Previous work in Arabidopsis highlights interesting trends in TE and gene expression divergence between closely related species; comparing Arabidopsis thaliana and Arabidopsis lyrata, Hollister et al. showed that orthologs possessing zero TEs within 1KB did not differ significantly in expression, but when both orthologs had any TE within 1KB the A. thaliana copy was significantly lower expressed [83]. They also showed that when only one ortholog had any TE the expression divergence was significant only if the TE was targeted by siRNAs [83]. The TE Density tool provides an easy-to-use, reproducible platform to further explore the effect of TEs on divergent gene expression in a diverse set of genomes, using specific TE groupings and a finer-scale system of measurement.

Human genome interesting genes and their TE density levels

As previously mentioned, the TE Density tool and analysis scripts can be used to calculate and inspect the TE presence values of specific genes; in this case the tool was used to quantify and explore the TE levels of genes that are known to cause various diseases in humans when disrupted by TEs, such as cancer, reviewed in [84]. In the near future as personalized medicine will likely generate reference genomes for individual patients, this tool could be used for screening TE variants distributed across the genome. The TE Density tool contains a convenient analysis script that produces a summary table for each gene in a user supplied list of genes which reports the greatest and least dense TE groupings along with their values. Here, we used that script to generate Table 2 which represents the TE density information of the BRCA2 gene.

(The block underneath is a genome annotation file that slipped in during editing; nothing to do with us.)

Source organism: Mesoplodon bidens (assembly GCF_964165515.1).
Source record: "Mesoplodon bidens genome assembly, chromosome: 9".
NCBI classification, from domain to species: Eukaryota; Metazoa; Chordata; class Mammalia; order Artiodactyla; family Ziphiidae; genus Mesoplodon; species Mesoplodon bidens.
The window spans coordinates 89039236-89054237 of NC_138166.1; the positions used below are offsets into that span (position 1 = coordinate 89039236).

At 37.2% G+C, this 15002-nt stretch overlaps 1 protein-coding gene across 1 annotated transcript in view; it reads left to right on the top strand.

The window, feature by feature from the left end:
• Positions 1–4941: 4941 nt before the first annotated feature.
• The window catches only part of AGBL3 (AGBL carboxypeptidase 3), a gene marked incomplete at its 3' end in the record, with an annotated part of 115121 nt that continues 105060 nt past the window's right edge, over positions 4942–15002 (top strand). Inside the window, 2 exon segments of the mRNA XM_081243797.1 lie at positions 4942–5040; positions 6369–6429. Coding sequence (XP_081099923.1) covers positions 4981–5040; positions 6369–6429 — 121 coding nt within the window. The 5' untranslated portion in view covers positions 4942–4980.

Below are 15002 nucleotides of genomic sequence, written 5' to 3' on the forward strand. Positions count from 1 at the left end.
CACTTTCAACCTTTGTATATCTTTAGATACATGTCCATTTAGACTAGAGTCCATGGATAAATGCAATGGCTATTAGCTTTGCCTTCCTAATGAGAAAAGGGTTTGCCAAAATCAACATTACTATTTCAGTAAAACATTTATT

Table 2 Table of greatest TE density values by TE type for the BRCA2 gene in a 1 KB window upstream and downstream. SINE elements occupy 40% of the 1000bp window upstream, examining the Superfamily section reveals that it can further be broken down into MIR and Alu elements with a 10% and 30% share, respectively. Intragenically, LINE and SINE elements contribute to the greatest share of TE Density

Inspection of the BRCA2 gene

The BRCA1 and BRCA2 genes, are best known as breast cancer susceptibility genes [34, 37, 85, 86]. It has previously been shown that breast cancer can be caused by genomic rearrangements of the BRCA genes [37], and that transposable elements may sometimes be the culprit. In some cases, these genomic rearrangements can lead to exon skipping, and Alu insertions near BRCA2 have been implicated in exon skipping [34, 37, 86]. Interestingly, the BRCA1 gene’s intronic regions are also known to be rich in Alu sequences [87].

Table 2 represents the output of the analysis script. It displays the TE levels surrounding the BRCA2 gene in the human reference annotation and may be used as a quick diagnostic to see if a locus has changed from an expected value. It appears that the BRCA2 gene has 0 TE presence 1KB downstream, but has relatively high (0.401) upstream SINE density. Its intragenic density is an amalgamation of multiple TE types with the SINE and LINE categories taking up most of the space.